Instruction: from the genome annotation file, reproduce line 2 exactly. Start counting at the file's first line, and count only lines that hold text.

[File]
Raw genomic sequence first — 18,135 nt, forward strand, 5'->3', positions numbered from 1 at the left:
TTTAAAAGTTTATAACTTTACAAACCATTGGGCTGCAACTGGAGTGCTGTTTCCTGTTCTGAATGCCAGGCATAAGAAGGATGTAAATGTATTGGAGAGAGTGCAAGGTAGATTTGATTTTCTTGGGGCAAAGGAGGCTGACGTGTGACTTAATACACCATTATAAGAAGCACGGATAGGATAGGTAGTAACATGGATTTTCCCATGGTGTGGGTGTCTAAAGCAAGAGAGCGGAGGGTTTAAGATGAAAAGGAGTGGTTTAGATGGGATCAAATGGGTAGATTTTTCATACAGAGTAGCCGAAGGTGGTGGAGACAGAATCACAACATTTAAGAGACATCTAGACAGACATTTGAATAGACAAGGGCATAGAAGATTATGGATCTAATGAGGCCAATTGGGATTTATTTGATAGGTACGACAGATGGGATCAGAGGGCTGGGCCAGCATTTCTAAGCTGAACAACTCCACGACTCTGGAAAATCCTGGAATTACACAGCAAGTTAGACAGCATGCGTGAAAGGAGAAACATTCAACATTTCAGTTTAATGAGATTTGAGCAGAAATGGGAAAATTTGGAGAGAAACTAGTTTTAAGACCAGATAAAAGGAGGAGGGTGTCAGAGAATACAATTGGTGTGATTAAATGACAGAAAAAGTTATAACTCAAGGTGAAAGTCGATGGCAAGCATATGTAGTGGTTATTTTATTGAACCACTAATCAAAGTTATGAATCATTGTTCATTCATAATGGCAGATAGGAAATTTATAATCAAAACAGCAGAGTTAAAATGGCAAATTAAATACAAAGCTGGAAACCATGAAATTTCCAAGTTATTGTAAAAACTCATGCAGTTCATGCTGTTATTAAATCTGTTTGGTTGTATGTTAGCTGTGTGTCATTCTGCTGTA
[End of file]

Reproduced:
TTTAAAAGTTTATAACTTTACAAACCATTGGGCTGCAACTGGAGTGCTGTTTCCTGTTCTGAATGCCAGGCATAAGAAGGATGTAAATGTATTGGAGAGAGTGCAAGGTAGATTTGATTTTCTTGGGGCAAAGGAGGCTGACGTGTGACTTAATACACCATTATAAGAAGCACGGATAGGATAGGTAGTAACATGGATTTTCCCATGGTGTGGGTGTCTAAAGCAAGAGAGCGGAGGGTTTAAGATGAAAAGGAGTGGTTTAGATGGGATCAAATGGGTAGATTTTTCATACAGAGTAGCCGAAGGTGGTGGAGACAGAATCACAACATTTAAGAGACATCTAGACAGACATTTGAATAGACAAGGGCATAGAAGATTATGGATCTAATGAGGCCAATTGGGATTTATTTGATAGGTACGACAGATGGGATCAGAGGGCTGGGCCAGCATTTCTAAGCTGAACAACTCCACGACTCTGGAAAATCCTGGAATTACACAGCAAGTTAGACAGCATGCGTGAAAGGAGAAACATTCAACATTTCAGTTTAATGAGATTTGAGCAGAAATGGGAAAATTTGGAGAGAAACTAGTTTTAAGACCAGATAAAAGGAGGAGGGTGTCAGAGAATACAATTGGTGTGATTAAATGACAGAAAAAGTTATAACTCAAGGTGAAAGTCGATGGCAAGCATATGTAGTGGTTATTTTATTGAACCACTAATCAAAGTTATGAATCATTGTTCATTCATAATGGCAGATAGGAAATTTATAATCAAAACAGCAGAGTTAAAATGGCAAATTAAATACAAAGCTGGAAACCATGAAATTTCCAAGTTATTGTAAAAACTCATGCAGTTCATGCTGTTATTAAATCTGTTTGGTTGTATGTTAGCTGTGTGTCATTCTGCTGTA